What do I get if I observe without judging? I make room for new awareness and understanding of others, myself, and the world. These can help me become wiser, more compassionate, more generous, and more engaged in life. In addition, when I observe I am not avoiding the difficulty.
The event has happened. What do I gain by avoiding it? The event has become part of my path, just as many other types of events are part of my path. I’m not saying hardships and difficulties are fun and I seek them out in my life. I don’t. I am saying when they do show up, if I turn toward them instead of trying to avoid them, I can learn so many more things that can actually help me.
When the realtor called me I felt in my gut what the call was going to be about. I didn’t want to answer my phone, but I didn’t avoid it. I turned to face the difficulty and chose to be in the place of the observer. I didn’t agree with what she said, but in listening I understood where she was at in saying it. By choosing to observe the conversation it became clear to me the call was about where she was at, not where I was at. By observing myself as well, I gained clarity about who I am and how I operate. When I know who I am and how I am, I empower myself to make choices that are right.
Responsibility is taking ownership of oneself in actions, reactions, and behaviors. There is a difference between responsibility and blame. It is no better to blame yourself than to blame someone else. I may be to blame for an event, and I may not, but in both scenarios I am responsible for my actions and behavior involving the event.
Being responsible means I choose not to blame others, but I look at myself and the path I am on. What do I want for myself? What can I learn and use from the event? How do I move myself forward in light of the event?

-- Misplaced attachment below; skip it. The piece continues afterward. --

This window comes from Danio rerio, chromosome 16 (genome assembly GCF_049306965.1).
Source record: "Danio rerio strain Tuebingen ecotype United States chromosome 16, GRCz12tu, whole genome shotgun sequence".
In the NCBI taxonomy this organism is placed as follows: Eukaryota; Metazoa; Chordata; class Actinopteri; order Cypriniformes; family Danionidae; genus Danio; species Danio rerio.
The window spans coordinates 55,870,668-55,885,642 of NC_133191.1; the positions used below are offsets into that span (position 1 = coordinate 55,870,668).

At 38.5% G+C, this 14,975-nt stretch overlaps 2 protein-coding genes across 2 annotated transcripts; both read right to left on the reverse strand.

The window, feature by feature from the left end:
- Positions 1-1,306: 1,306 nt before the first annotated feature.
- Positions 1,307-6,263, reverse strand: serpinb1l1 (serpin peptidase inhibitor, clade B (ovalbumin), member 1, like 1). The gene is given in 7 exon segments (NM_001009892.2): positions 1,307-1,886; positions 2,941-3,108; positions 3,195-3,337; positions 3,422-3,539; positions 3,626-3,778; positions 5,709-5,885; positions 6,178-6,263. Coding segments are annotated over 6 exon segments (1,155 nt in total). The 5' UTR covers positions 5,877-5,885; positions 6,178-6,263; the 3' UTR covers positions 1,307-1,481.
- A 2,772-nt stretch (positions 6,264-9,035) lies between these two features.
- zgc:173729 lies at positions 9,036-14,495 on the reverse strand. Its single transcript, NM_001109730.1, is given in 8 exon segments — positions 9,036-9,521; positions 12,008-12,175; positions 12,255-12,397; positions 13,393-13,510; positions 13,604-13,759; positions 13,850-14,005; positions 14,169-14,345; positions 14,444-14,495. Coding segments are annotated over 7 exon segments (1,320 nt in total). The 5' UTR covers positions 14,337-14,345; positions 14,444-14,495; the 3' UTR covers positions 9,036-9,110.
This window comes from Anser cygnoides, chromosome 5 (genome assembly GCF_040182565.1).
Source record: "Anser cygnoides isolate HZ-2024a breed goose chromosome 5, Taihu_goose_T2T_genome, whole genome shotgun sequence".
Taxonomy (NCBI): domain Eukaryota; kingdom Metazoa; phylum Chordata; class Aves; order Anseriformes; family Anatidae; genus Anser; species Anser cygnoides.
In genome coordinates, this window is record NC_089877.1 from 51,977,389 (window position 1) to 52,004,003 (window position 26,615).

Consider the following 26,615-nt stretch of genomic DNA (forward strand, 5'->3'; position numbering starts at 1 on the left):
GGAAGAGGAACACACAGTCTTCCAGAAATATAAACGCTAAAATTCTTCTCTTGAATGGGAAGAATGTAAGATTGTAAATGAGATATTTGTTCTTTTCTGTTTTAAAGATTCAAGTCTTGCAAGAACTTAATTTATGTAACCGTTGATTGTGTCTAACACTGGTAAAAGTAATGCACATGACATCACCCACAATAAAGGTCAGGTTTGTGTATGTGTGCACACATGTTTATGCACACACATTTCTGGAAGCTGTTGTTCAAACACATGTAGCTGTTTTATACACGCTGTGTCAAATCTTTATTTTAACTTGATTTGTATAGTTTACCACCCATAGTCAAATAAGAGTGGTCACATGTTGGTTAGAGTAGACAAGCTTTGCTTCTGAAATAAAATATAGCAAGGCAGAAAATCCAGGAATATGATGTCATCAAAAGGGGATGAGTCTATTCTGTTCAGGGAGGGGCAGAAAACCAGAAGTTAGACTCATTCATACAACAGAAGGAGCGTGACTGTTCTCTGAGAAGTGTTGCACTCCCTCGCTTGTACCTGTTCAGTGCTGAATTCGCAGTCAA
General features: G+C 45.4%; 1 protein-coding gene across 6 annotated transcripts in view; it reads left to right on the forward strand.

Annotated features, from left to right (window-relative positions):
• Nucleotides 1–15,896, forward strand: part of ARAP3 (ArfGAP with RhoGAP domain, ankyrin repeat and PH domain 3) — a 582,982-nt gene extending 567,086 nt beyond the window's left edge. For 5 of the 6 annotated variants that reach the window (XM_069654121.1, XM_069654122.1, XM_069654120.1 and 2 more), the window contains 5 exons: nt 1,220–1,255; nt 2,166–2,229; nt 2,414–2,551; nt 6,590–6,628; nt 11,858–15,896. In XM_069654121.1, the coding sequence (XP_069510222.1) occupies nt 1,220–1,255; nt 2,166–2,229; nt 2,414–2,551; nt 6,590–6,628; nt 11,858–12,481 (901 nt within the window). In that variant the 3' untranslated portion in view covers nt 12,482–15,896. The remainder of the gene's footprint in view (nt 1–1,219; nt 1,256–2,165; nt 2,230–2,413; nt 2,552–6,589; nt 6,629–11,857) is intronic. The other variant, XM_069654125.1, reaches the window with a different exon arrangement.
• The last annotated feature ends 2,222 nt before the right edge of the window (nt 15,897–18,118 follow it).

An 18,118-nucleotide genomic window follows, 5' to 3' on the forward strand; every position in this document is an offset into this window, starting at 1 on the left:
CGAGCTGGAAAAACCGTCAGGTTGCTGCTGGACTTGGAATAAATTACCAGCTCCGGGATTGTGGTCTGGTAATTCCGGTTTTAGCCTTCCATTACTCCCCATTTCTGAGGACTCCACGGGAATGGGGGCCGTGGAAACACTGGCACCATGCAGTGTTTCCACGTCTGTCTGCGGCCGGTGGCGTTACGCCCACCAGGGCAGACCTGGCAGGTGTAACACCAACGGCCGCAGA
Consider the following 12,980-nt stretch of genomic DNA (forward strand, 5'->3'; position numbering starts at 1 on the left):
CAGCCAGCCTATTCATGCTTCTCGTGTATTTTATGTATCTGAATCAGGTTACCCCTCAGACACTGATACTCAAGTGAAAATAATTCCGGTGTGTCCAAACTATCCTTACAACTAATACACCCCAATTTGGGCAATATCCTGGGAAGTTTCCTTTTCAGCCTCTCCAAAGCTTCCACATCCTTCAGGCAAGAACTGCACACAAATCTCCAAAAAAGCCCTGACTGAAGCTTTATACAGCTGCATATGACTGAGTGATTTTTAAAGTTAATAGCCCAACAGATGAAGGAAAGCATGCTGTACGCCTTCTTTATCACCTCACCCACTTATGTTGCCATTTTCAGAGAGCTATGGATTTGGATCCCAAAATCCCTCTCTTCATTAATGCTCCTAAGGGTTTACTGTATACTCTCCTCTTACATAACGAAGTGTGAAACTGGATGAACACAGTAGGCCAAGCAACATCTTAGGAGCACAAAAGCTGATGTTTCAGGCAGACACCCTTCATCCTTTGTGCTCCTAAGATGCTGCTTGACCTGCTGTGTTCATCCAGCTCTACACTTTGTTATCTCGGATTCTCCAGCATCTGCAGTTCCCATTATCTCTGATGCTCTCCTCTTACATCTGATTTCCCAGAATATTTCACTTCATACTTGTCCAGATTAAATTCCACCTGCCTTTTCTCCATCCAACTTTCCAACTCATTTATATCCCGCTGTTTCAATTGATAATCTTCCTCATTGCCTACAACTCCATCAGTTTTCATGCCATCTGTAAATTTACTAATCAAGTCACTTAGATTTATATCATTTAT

When I called the gas company I initially was frustrated that the person on the other end of the phone could not understand me. When I hung up I was angry that she wasn’t smart enough or competent enough (my judgments) to deliver my propane. I was blaming her for my inability to speak the language in a manner I am understood. I had to take a few breaths and get centered.
What did I want? I wanted propane, and I wanted to be able to call on the phone to have it delivered today. I had called and wasn’t understood. What can I do now? I typed out everything I wanted to say in English, ran it through a translator into Spanish, and then had it in front of me to read. I called again, spoke with the same person, but this time I was understood and the propane was now on its way.
Acknowledge and embrace gratitude.
Gratitude is being thankful for anything that creates goodness, beauty, and love, even indirectly. It is independent of circumstances and events. I think of it as an open acknowledgement of all that is right with life. For me gratitude approaches the spiritual in its application to all of life around me, no matter what form. It is also helps light my path through the dark parts of the journey.
I am grateful for the opportunities I have to experience life in Ecuador. I am grateful for the opportunities to learn a new language and engage with new people. I am grateful to be a living, breathing, thinking, feeling human being on this planet.
I’m grateful for you too. Thanks for reading.